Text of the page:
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View Full Version : NUD: Lanikai S-C blem



durgidog
03-11-2013, 09:41 AM
I purchased this blemished Lanikai from Butler Music and so far I'm very happy. I noticed they were selling these on eBay, with some auctions starting at $59 and some at $79. So I emailed them through their web site and told them I was looking for one at $75 shipped, that I don't care about blemishes, just action and intonation. They said they'd ship me out a good one and sent it the next day with 2 day delivery. The action is comfortable, the strings have not finished stretching but so far intonation is good at the 12th fret on two strings, and two strings are off by 3-4 cents. I fretted each string all the way up the neck and don't hear any buzzing.

It has a solid spruce top and the gloss finish is quite thick. This uke is not nearly as loud as my Pono solid mahogany soprano or even the cheapo plywood starter soprano uke I have. I expected that but the difference is quite remarkable. I've read that Lanikais ship from the factory with Aquila strings, but I've never tried Aquila's so I don't know what these are. They are white and sound is bright.

You can see spots that are blemishes in the headstock, I'm wondering if I can fill these with superglue as I can feel the indentations with my finger. I also circled another blemish on the soundboard in one of the pics. All in all I'm happy, I wanted to try a concert size (I may still prefer the soprano) and this was a relatively inexpensive way to do it for a uke with a solid top. If anyone is interested Butler Music has a lot of these.

50153
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ADDED: Well I've been playing the Lanikai for an hour now and comparing it to my Pono soprano (satin finish). When I hold them both toward my face and strum the Pono isn't louder, but it has better sustain. When I play the Lanikai in the normal position I don't hear it as well as I hear the Pono - I don't know if the thick finish and laminated sides and back have anything to do with that. The frets are all smooth, and now the two strings that were off at the 12th fret are only off by 1-2 cents. I can't find any further blemishes but that's not something that bothers me anyway. The tuners are very smooth. For $75 I'm pleased.

dhoenisch
03-11-2013, 10:40 AM
Not a bad deal. I have the tenor version of that uke and love the sound of it, especially when I went low G (Aquila Red) on it. However, the S-C or S-T is a solid spruce top model.

Dan

durgidog
03-11-2013, 10:43 AM
Not a bad deal. I have the tenor version of that uke and love the sound of it, especially when I went low G (Aquila Red) on it. However, the S-C or S-T is a solid spruce top model.

Dan

Ahh yes spruce, thank you, I don't know why I typed cedar (other than wishful thinking). I like it. I'd like to try it in low G as well.

Nickie
03-11-2013, 03:43 PM
Congratulations! What a deal...

teruterubouzu
03-11-2013, 04:05 PM
Nice! And this way you don't have to worry if you bring it somewhere and it gets knocked around a bit.

durgidog
03-11-2013, 04:44 PM
Nice! And this way you don't have to worry if you bring it somewhere and it gets knocked around a bit.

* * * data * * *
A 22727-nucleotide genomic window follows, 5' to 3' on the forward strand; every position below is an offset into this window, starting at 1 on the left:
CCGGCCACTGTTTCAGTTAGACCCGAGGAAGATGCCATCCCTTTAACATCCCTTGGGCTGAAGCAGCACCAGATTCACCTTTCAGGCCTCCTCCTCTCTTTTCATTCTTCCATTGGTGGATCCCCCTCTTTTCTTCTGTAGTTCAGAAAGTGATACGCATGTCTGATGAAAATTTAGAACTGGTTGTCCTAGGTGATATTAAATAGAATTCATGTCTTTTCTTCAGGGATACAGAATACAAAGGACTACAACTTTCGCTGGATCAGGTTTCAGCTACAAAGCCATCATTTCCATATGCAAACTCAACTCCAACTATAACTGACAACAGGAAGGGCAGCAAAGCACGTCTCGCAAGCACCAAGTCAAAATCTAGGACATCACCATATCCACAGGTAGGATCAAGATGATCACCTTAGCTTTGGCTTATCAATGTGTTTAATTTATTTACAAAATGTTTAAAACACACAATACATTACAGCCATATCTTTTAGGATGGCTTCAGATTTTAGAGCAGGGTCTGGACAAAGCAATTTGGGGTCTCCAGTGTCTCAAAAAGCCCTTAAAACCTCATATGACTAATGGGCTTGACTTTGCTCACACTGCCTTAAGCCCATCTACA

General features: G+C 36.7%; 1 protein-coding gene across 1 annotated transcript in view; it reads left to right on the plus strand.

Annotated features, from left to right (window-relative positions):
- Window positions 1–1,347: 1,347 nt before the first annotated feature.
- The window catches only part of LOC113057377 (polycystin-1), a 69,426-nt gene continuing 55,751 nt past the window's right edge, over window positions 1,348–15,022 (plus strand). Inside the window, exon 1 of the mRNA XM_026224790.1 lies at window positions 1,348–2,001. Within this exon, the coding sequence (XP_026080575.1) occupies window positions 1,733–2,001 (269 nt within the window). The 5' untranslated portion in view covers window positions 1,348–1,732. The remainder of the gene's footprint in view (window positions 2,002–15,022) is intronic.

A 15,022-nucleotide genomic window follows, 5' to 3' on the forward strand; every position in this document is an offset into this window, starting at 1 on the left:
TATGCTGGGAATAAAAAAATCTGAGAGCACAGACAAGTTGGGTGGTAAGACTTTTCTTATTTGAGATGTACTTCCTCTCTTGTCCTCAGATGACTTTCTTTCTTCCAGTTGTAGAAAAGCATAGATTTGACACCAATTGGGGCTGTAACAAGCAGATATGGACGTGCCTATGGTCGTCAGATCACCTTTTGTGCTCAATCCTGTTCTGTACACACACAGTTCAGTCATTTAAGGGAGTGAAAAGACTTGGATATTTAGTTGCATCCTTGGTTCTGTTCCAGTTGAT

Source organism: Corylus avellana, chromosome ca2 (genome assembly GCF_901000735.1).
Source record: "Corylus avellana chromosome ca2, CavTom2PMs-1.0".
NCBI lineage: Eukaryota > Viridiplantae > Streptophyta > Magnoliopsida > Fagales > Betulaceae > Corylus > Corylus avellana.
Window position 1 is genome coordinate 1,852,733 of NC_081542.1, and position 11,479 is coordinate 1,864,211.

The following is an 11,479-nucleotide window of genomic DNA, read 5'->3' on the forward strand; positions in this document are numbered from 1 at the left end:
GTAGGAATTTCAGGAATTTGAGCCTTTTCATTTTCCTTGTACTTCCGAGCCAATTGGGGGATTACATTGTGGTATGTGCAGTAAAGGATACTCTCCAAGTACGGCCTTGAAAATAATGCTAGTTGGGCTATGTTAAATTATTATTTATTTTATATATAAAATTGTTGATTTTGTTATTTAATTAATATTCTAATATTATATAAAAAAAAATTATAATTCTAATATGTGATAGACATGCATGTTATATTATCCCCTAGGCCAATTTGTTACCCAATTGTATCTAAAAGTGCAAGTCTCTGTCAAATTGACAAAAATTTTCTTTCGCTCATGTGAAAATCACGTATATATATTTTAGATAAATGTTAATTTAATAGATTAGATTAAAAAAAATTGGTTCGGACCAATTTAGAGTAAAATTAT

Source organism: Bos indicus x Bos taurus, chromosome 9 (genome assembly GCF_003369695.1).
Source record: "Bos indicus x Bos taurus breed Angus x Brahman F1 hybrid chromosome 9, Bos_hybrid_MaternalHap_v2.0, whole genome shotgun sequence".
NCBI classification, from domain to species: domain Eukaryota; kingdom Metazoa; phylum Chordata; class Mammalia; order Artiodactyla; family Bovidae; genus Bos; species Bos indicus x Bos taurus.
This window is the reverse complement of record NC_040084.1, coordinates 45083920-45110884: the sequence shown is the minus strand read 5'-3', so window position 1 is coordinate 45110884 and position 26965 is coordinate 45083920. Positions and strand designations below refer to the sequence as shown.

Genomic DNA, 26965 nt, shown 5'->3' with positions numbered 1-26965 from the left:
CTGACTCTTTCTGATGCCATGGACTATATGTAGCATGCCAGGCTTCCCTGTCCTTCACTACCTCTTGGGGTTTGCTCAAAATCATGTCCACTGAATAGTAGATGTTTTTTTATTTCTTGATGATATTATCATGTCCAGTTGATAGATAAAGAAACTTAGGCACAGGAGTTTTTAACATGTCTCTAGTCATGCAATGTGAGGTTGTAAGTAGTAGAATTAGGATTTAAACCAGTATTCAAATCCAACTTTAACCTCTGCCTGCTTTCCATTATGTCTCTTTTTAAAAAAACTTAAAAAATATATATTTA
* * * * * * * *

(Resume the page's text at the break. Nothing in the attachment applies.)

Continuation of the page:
Exactly! I plan to take her to jam with some friends next week. Which is going to be weird because I'm a guitar player new to the uke. So I'll be looking at everyone's guitar fingerings and then transferring them to uke chords (and will likely need a chord chart). Should be fun!

Macmuse
03-11-2013, 05:22 PM
You can see spots that are blemishes in the headstock, I'm wondering if I can fill these with superglue as I can feel the indentations with my finger. I also circled another blemish on the soundboard in one of the pics.
50154

Okay, so the baritone I got had a more troublesome headstock ding that wasn't just a finish problem, it was more a "someone smacked this off of something and cracked the finish leaving sharp edge snagging on clothing problems"

That said, I thank Rick Turner for the suggestions and mine is in pretty good shape now after a superglue repair. The finish on these lanikai's seem to bond well using it and may even "melt" a little to blend.

What I didn't do was add color when I could have. Rick suggested using marker to color the lighter spot where the wood under the finish on mine got exposed - but I'd already sealed it up.

You might want to try brown permanent marker (or wood repair markers) in those spots then fill gradually with superglue. Hard to tell from the photo the depth of the spots. The suggestion in my case was thin then gel. I never used much of the gel because the thin bonded well with the finish and stayed smoother than the gel looked like it was going to when I tried just a tiny bit. YMMV

durgidog
03-11-2013, 06:13 PM
I thank Rick Turner for the suggestions and mine is in pretty good shape now after a superglue repair. The finish on these lanikai's seem to bond well using it and may even "melt" a little to blend.

What I didn't do was add color when I could have. Rick suggested using marker to color the lighter spot where the wood under the finish on mine got exposed - but I'd already sealed it up.

You might want to try brown permanent marker (or wood repair markers) in those spots then fill gradually with superglue. Hard to tell from the photo the depth of the spots. The suggestion in my case was thin then gel. I never used much of the gel because the thin bonded well with the finish and stayed smoother than the gel looked like it was going to when I tried just a tiny bit. YMMV

Great advice, thanks to you and to Rick! I will try it...